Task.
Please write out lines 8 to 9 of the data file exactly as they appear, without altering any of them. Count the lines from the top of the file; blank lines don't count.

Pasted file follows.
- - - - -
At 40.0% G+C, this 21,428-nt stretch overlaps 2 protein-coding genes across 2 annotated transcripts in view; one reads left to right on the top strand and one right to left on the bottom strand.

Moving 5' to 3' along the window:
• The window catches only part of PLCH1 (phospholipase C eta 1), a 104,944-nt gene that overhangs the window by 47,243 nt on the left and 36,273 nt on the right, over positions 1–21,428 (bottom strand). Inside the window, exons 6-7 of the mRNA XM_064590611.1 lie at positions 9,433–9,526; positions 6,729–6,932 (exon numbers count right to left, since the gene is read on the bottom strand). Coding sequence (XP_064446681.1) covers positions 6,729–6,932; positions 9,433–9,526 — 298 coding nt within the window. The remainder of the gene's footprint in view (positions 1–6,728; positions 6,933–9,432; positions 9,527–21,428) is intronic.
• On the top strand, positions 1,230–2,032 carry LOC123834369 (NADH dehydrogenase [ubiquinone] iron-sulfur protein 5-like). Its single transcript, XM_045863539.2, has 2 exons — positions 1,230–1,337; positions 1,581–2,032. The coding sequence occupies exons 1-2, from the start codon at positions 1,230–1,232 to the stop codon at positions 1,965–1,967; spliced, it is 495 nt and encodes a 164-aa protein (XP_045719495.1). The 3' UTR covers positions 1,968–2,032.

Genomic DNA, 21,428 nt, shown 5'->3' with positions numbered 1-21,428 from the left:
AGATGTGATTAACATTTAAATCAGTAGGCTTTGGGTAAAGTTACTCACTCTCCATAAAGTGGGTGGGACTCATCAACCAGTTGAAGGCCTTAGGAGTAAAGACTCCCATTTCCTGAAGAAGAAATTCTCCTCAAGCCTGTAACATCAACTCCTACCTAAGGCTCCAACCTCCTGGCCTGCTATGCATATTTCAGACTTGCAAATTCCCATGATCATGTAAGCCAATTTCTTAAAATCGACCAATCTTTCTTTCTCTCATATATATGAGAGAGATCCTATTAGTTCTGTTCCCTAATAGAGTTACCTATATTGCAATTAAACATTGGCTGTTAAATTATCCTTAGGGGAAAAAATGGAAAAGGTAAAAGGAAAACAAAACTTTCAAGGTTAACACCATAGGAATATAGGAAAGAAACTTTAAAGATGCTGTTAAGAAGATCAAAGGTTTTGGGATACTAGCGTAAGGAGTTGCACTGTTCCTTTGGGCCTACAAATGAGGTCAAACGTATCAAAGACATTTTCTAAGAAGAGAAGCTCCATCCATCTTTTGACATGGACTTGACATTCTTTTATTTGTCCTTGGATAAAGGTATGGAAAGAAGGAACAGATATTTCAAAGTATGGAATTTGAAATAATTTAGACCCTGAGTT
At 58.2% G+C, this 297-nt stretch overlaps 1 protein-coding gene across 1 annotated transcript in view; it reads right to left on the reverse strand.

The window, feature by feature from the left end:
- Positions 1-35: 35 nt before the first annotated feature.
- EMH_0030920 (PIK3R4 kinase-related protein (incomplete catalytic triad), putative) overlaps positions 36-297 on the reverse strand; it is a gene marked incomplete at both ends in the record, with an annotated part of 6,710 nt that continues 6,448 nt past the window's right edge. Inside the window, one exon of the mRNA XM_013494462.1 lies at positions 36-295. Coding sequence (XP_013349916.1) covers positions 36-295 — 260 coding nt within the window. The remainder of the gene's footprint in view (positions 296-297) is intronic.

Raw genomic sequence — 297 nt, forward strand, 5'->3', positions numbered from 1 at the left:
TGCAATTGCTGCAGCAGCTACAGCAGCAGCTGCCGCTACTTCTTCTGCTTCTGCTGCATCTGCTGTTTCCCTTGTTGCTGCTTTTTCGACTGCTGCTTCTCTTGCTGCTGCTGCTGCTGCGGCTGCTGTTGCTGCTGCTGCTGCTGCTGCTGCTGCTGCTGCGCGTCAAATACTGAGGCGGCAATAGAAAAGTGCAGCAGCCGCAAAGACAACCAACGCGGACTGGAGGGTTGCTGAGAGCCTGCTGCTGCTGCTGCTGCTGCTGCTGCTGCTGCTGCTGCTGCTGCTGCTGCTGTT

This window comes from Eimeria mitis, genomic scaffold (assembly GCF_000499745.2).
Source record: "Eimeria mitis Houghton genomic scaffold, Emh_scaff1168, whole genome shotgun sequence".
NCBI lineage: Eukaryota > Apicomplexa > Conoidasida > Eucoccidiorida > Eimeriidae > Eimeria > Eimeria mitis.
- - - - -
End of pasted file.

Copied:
The window, feature by feature from the left end:
- Positions 1-35: 35 nt before the first annotated feature.